Finally our most honourable and compassionate media gave me many new epithets and the news vessels overflowed with those monikers, soaring through the skies with TRPs.

Apparently my family was very pleased with my treatment, or so I was told by the media and government. Salute to them.
Apparently I fought like a braveheart, I am courageous, fearless and of an indomitable spirit; the media and honourable government proudly proclaimed. Salute to them.
But believe me, I did not want any of this. I am really scared of those dark men. I am really scared of the unfeeling, all powerful government.

I just wanted to live. No revenge, no cleansing of society. While on the ventilator, the little that I could think of was a desire to live. I did not want to make any official statements. I have to live, I must live. Mom, I will live. Dad I will live. Brother, please...can I live a little?

I failed. I couldn't live. None of you could get away by calling me 'India's Daughter' and my survival story. All of you had to take the blame of my death.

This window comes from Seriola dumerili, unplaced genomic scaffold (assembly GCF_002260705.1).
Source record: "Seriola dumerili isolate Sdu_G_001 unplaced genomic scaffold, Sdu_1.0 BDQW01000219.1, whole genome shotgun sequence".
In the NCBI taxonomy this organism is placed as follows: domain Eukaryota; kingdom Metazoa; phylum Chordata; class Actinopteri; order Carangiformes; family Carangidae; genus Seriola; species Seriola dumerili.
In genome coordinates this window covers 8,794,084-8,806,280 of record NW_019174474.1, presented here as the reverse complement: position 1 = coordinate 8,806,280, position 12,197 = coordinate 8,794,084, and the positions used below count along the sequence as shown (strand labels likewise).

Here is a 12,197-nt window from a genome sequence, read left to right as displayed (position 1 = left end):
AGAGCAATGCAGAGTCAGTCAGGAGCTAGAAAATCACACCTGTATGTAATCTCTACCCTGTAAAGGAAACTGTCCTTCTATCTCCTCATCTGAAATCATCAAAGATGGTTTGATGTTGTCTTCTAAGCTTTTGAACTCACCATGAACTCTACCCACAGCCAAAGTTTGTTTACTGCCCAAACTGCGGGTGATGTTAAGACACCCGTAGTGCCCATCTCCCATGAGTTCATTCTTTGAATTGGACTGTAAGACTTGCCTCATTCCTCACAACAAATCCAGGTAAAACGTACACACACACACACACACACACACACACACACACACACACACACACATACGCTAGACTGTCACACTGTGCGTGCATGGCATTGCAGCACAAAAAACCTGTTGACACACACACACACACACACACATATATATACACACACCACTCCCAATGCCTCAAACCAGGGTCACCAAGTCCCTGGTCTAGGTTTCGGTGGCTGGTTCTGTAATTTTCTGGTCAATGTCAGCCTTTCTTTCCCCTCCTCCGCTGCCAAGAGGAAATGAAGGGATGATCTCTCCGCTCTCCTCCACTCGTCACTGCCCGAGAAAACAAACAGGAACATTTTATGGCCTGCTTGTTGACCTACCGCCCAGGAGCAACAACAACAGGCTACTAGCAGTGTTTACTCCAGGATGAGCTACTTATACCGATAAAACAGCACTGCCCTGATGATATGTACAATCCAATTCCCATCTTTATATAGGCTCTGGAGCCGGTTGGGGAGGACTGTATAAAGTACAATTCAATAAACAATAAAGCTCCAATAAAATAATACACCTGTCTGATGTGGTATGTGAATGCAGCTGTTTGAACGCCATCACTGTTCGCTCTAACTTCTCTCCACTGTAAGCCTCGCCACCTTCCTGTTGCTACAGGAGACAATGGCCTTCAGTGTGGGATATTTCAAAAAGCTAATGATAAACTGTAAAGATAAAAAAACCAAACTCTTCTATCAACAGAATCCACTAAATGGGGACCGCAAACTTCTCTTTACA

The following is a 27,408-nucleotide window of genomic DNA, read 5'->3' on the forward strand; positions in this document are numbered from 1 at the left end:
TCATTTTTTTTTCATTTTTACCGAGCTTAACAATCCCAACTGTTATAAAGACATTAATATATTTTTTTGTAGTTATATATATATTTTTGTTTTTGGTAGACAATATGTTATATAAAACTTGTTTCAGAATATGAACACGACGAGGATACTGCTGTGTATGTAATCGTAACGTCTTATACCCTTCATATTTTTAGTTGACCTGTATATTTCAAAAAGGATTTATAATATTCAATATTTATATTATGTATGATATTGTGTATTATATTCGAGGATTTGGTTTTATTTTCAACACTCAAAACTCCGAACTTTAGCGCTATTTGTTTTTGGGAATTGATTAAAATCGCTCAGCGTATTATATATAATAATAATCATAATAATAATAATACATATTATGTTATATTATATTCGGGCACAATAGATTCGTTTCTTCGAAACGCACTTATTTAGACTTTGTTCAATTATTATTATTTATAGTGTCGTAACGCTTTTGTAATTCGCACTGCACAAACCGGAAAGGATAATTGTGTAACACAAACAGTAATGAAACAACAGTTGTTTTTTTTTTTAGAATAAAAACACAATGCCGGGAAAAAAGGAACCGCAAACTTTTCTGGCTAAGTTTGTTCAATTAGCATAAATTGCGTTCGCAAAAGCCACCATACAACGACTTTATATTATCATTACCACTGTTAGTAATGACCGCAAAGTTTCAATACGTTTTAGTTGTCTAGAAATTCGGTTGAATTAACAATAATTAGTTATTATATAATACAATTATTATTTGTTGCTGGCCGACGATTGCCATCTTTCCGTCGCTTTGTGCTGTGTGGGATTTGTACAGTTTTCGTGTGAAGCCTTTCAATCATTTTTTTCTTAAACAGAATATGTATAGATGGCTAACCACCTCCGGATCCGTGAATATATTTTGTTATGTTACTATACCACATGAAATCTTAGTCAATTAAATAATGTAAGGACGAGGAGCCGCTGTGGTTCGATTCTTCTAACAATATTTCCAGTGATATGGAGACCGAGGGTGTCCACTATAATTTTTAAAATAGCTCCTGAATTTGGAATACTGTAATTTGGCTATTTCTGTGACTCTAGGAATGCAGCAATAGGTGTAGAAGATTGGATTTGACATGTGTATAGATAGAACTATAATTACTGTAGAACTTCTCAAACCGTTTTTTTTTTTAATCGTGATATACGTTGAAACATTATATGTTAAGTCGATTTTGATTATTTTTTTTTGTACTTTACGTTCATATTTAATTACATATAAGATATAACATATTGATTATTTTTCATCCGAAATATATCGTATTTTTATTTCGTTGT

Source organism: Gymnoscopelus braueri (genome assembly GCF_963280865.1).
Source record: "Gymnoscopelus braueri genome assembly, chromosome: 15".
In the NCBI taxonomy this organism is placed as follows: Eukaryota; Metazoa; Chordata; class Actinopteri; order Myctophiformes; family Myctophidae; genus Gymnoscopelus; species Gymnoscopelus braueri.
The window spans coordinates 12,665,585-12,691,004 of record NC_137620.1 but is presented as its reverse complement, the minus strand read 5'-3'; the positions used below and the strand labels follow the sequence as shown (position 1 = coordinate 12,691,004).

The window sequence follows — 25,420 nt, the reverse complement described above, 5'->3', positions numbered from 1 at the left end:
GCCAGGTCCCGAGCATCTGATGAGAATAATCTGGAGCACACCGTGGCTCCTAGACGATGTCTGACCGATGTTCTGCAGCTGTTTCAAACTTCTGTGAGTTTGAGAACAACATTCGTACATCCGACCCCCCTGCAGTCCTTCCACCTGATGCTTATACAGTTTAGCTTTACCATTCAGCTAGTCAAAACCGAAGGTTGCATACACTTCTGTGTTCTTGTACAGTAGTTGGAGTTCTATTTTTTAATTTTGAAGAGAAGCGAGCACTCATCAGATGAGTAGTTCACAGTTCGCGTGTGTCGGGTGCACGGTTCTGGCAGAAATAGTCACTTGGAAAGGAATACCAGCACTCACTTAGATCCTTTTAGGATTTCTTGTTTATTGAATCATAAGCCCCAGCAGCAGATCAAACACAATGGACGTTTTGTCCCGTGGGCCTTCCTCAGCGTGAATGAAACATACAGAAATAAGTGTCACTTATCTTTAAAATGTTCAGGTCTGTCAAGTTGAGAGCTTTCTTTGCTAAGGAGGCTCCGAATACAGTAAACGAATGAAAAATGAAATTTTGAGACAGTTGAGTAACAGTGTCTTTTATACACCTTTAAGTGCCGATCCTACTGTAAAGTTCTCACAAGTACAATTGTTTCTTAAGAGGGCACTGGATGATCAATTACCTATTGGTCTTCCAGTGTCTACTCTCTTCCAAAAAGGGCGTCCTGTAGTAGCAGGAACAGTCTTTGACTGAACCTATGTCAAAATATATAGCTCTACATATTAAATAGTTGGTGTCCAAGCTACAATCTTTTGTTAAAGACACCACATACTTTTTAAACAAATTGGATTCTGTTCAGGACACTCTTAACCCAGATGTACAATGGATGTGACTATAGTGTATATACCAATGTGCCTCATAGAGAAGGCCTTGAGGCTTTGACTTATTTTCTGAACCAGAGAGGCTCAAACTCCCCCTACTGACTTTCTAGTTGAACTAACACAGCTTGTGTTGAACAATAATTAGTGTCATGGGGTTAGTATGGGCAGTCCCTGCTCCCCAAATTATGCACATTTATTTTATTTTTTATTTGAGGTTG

However, you will still have your little sister, your daughter to protest. The government still has it's votes. My parents became a little lonely. Let them be. In all this, at least there was a little good - my plans of a trip abroad materialized.

Singapore. What a beautiful city, just like a picture postcard. No, I couldn't see much of it.
In those crowded buses when someone would come and grope me, I would feel like tearing up. And would say to myself "Will go away and not die in this wretched country."

Thanks to the Almighty. At least I didn't have to breathe my last on my country's soil. 

Sunday, December 09, 2012